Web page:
Omar Romero was bagging up groceries at the Centro Latino de San Francisco Community Center when he paused his work to sit down and tell us the story of one of his clients, a 70-year-old woman from his home country of El Salvador.
She is one of the 570 participants who have collected food boxes Monday through Saturday at the Center on 15th Street.
“This past year has been really hard,” said Romero as he sat in a now-empty computer classroom, where elderly and disabled participants once took computer literacy classes.
That was pre-pandemic, when the Centro Latino de San Francisco was a lively community center where residents created art, learned how to use computers, took chorus classes, and learned about nutrition.
Romero, 37, is the site and nutrition manager, and his job is to give away food to seniors and those with disabilities, as well as to teach courses on nutrition. During the pandemic, that means handing out boxes as well as dropping them off for those unable to leave their homes.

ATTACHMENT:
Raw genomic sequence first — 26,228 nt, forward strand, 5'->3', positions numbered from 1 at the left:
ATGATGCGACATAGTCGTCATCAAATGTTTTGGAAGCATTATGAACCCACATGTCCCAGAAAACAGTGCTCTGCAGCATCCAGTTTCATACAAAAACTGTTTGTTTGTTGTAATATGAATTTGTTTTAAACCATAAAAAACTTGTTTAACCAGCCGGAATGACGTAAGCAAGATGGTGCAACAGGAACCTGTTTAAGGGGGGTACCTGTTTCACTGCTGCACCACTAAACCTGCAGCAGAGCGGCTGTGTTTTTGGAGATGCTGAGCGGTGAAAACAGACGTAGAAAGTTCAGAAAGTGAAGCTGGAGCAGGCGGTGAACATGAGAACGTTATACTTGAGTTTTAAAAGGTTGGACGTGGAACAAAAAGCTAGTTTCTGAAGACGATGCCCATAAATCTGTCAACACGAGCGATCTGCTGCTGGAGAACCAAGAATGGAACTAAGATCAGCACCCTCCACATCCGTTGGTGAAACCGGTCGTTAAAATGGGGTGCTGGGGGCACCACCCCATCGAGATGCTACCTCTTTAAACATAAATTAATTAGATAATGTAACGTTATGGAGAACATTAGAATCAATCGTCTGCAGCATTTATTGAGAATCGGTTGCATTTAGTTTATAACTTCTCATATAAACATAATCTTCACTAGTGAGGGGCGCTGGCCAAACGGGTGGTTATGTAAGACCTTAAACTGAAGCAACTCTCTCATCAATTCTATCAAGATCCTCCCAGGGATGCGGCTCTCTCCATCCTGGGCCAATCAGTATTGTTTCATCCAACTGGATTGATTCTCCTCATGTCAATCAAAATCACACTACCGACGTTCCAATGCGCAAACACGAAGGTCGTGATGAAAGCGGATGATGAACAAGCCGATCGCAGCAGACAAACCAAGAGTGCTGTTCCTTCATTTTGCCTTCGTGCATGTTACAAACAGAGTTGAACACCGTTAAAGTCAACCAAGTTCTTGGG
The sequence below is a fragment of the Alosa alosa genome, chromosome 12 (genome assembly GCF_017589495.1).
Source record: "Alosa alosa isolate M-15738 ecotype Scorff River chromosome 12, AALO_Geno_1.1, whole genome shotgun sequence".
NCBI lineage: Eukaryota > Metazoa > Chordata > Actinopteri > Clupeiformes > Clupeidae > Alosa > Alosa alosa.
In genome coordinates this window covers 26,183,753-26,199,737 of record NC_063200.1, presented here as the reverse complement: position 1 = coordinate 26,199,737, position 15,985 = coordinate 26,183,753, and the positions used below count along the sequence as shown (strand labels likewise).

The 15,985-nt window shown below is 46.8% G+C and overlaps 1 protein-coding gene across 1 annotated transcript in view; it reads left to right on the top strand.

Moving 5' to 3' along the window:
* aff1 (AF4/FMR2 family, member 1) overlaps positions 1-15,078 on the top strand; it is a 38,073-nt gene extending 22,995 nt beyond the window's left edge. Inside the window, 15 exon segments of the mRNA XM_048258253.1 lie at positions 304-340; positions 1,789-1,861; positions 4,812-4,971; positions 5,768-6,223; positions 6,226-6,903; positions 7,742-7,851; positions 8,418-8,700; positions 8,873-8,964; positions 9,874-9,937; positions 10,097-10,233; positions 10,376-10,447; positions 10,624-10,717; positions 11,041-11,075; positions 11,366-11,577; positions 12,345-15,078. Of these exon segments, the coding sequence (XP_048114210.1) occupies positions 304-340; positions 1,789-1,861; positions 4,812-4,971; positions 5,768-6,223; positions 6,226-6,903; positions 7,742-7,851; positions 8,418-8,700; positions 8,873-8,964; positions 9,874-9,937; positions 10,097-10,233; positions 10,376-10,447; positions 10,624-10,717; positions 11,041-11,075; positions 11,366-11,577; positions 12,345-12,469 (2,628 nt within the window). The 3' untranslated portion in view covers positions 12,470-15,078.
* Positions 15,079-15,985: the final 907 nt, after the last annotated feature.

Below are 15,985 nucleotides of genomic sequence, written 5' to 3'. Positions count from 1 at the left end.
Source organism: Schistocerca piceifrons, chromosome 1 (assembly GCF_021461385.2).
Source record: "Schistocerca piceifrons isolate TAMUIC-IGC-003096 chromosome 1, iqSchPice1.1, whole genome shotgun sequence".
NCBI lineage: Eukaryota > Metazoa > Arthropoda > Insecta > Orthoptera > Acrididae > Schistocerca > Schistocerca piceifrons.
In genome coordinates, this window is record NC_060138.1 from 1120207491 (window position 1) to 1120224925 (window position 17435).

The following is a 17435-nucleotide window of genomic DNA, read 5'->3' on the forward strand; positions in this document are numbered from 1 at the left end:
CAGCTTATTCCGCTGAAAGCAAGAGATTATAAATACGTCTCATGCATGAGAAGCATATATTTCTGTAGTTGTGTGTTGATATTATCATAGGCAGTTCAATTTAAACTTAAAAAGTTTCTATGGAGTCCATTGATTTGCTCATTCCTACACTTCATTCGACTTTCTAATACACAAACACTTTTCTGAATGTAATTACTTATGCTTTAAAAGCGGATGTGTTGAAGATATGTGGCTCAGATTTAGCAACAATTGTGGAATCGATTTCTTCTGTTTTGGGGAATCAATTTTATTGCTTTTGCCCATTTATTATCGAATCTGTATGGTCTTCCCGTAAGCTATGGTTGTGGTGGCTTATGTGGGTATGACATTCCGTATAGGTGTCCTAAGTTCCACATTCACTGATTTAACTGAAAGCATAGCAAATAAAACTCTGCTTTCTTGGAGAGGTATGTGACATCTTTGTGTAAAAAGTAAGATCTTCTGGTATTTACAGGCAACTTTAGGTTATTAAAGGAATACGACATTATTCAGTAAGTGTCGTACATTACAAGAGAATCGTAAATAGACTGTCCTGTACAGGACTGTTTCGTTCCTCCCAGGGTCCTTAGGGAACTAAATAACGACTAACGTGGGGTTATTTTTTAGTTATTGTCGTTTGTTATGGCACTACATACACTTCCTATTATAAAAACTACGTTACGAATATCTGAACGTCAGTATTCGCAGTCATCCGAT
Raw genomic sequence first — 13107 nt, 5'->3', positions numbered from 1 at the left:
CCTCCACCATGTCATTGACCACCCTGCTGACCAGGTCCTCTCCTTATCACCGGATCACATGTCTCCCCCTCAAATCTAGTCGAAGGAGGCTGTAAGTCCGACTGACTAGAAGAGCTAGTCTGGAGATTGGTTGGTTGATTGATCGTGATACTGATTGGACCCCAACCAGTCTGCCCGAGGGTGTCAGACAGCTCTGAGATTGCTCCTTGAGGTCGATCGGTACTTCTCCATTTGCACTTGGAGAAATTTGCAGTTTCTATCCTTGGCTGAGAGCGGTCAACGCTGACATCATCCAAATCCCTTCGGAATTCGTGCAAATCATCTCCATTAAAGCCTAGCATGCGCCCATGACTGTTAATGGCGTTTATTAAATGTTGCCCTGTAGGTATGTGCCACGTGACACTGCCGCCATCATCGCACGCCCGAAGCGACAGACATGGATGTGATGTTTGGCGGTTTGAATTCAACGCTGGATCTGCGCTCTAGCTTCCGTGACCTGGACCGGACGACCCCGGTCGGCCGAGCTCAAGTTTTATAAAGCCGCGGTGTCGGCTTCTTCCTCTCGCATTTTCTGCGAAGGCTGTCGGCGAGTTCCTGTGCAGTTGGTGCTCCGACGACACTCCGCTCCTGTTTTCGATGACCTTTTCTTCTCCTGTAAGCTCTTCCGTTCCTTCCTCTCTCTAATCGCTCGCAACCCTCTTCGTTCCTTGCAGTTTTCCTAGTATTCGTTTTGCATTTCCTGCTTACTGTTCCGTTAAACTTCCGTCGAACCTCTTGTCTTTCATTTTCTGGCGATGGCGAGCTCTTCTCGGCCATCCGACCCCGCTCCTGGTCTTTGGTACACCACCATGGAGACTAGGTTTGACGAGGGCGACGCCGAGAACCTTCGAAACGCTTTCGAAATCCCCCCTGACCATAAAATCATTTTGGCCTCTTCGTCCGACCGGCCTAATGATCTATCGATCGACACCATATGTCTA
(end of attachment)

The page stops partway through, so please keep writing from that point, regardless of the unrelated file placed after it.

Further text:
One of the people he visits is a 70-year-old woman who, before the pandemic, “would be there for every class,” he said in Spanish, and attend the monthly communal party to celebrate birthdays.
Nowadays, when Romero drops off fruits and vegetables and checks in on her, the senior thinks she is still going to the Centro Latino for her art and exercise classes. Romero has to remind her that, no, “we come to see you, you have not been with us.”
She was once sharp and present, but isolation has had its impact.
“She is not the same person she was before — she doesn’t have the same stable personality,” Romero said, his voice dropping low at the memory.
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